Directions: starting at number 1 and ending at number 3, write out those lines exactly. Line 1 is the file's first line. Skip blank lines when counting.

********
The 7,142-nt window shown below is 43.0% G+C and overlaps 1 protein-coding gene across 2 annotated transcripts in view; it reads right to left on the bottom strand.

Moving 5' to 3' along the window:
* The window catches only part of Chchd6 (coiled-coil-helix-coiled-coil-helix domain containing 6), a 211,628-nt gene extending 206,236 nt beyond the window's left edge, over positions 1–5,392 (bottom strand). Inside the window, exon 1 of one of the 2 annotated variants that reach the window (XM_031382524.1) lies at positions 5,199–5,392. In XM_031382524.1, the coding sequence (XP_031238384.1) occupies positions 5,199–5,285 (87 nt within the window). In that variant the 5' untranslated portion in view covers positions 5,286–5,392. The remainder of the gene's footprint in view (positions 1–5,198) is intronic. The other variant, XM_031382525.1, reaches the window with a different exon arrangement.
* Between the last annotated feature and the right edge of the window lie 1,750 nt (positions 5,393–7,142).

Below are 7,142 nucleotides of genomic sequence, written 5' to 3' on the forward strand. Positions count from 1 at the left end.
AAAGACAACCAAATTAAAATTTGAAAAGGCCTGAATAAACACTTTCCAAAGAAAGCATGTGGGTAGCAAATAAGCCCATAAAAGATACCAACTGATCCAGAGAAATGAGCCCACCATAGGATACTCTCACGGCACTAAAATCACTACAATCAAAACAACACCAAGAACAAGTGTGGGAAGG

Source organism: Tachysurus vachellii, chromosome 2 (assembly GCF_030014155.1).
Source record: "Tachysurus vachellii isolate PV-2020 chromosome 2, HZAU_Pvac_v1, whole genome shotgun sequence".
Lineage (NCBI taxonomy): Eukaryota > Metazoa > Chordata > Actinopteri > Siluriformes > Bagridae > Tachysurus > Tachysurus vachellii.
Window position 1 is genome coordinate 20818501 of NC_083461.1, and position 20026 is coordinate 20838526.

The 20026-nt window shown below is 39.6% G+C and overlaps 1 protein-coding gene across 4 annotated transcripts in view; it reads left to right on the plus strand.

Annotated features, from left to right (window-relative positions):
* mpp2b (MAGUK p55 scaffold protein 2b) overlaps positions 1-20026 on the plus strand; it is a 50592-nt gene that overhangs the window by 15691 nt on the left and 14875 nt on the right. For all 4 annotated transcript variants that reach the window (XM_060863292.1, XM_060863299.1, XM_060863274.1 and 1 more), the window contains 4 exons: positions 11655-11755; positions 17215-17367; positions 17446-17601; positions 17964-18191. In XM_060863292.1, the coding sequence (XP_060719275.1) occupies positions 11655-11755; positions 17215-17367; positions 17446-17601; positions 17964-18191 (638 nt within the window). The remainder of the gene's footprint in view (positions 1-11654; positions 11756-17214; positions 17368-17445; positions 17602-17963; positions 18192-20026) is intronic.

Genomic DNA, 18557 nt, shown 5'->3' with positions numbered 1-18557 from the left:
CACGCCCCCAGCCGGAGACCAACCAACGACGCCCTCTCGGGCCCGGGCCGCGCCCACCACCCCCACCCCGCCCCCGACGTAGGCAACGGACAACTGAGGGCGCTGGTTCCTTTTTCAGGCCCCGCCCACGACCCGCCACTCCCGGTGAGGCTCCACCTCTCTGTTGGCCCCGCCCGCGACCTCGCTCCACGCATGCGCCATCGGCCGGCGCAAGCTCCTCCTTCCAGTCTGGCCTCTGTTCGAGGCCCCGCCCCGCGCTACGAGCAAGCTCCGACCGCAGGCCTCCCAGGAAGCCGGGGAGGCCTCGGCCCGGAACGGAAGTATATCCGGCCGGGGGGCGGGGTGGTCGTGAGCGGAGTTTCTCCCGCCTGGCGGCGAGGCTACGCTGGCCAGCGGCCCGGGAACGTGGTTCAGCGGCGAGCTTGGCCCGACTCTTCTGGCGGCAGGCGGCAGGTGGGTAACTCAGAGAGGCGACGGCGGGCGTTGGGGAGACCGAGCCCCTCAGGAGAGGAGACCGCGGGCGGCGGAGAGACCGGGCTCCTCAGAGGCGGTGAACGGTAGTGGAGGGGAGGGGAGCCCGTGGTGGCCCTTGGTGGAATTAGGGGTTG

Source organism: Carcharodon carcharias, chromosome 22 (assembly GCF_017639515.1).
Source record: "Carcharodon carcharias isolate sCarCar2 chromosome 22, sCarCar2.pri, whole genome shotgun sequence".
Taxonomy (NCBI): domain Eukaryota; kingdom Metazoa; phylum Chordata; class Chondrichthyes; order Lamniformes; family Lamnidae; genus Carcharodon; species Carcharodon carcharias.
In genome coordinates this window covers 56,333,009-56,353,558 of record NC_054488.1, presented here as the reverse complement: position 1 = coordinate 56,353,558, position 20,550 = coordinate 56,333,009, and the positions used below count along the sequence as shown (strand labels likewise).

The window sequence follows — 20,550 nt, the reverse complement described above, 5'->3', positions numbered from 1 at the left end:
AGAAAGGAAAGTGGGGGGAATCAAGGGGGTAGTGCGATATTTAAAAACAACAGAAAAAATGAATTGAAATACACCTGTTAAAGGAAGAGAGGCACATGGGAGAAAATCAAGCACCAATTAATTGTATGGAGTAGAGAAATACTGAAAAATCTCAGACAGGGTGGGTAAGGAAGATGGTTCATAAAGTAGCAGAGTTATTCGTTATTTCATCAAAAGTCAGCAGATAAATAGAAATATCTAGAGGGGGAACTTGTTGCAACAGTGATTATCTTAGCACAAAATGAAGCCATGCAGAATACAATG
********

The 7,142-nt window shown below is 43.0% G+C and overlaps 1 protein-coding gene across 2 annotated transcripts in view; it reads right to left on the bottom strand.

Moving 5' to 3' along the window:
* The window catches only part of Chchd6 (coiled-coil-helix-coiled-coil-helix domain containing 6), a 211,628-nt gene extending 206,236 nt beyond the window's left edge, over positions 1–5,392 (bottom strand). Inside the window, exon 1 of one of the 2 annotated variants that reach the window (XM_031382524.1) lies at positions 5,199–5,392. In XM_031382524.1, the coding sequence (XP_031238384.1) occupies positions 5,199–5,285 (87 nt within the window). In that variant the 5' untranslated portion in view covers positions 5,286–5,392. The remainder of the gene's footprint in view (positions 1–5,198) is intronic. The other variant, XM_031382525.1, reaches the window with a different exon arrangement.